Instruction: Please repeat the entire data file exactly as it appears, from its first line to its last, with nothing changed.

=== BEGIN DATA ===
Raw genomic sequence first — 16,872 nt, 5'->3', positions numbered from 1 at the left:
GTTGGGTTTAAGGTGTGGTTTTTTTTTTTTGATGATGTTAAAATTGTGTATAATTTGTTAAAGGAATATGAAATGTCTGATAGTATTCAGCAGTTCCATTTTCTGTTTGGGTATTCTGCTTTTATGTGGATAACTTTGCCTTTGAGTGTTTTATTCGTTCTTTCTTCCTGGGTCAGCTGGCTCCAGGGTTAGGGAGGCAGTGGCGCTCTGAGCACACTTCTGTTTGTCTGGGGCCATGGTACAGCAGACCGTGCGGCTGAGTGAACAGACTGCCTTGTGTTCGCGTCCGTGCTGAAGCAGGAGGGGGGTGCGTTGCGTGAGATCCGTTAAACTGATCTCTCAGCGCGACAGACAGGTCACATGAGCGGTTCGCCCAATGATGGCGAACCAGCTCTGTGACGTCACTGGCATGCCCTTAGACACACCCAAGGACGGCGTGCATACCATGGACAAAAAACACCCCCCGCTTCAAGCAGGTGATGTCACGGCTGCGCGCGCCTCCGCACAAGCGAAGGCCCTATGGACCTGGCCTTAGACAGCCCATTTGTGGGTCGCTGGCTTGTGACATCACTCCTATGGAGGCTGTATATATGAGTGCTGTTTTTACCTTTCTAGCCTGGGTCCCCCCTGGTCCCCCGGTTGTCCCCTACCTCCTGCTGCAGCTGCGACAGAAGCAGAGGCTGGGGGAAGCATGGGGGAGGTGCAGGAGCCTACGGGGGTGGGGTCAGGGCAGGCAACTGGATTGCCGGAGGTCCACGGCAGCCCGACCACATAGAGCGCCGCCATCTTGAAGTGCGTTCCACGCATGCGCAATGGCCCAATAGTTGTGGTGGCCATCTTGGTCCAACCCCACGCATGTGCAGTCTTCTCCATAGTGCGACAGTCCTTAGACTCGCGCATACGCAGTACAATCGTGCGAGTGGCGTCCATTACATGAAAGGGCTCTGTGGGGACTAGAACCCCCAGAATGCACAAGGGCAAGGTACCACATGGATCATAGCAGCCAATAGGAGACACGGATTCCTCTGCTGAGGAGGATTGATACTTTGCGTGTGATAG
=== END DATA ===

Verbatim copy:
Raw genomic sequence first — 16,872 nt, 5'->3', positions numbered from 1 at the left:
GTTGGGTTTAAGGTGTGGTTTTTTTTTTTTGATGATGTTAAAATTGTGTATAATTTGTTAAAGGAATATGAAATGTCTGATAGTATTCAGCAGTTCCATTTTCTGTTTGGGTATTCTGCTTTTATGTGGATAACTTTGCCTTTGAGTGTTTTATTCGTTCTTTCTTCCTGGGTCAGCTGGCTCCAGGGTTAGGGAGGCAGTGGCGCTCTGAGCACACTTCTGTTTGTCTGGGGCCATGGTACAGCAGACCGTGCGGCTGAGTGAACAGACTGCCTTGTGTTCGCGTCCGTGCTGAAGCAGGAGGGGGGTGCGTTGCGTGAGATCCGTTAAACTGATCTCTCAGCGCGACAGACAGGTCACATGAGCGGTTCGCCCAATGATGGCGAACCAGCTCTGTGACGTCACTGGCATGCCCTTAGACACACCCAAGGACGGCGTGCATACCATGGACAAAAAACACCCCCCGCTTCAAGCAGGTGATGTCACGGCTGCGCGCGCCTCCGCACAAGCGAAGGCCCTATGGACCTGGCCTTAGACAGCCCATTTGTGGGTCGCTGGCTTGTGACATCACTCCTATGGAGGCTGTATATATGAGTGCTGTTTTTACCTTTCTAGCCTGGGTCCCCCCTGGTCCCCCGGTTGTCCCCTACCTCCTGCTGCAGCTGCGACAGAAGCAGAGGCTGGGGGAAGCATGGGGGAGGTGCAGGAGCCTACGGGGGTGGGGTCAGGGCAGGCAACTGGATTGCCGGAGGTCCACGGCAGCCCGACCACATAGAGCGCCGCCATCTTGAAGTGCGTTCCACGCATGCGCAATGGCCCAATAGTTGTGGTGGCCATCTTGGTCCAACCCCACGCATGTGCAGTCTTCTCCATAGTGCGACAGTCCTTAGACTCGCGCATACGCAGTACAATCGTGCGAGTGGCGTCCATTACATGAAAGGGCTCTGTGGGGACTAGAACCCCCAGAATGCACAAGGGCAAGGTACCACATGGATCATAGCAGCCAATAGGAGACACGGATTCCTCTGCTGAGGAGGATTGATACTTTGCGTGTGATAG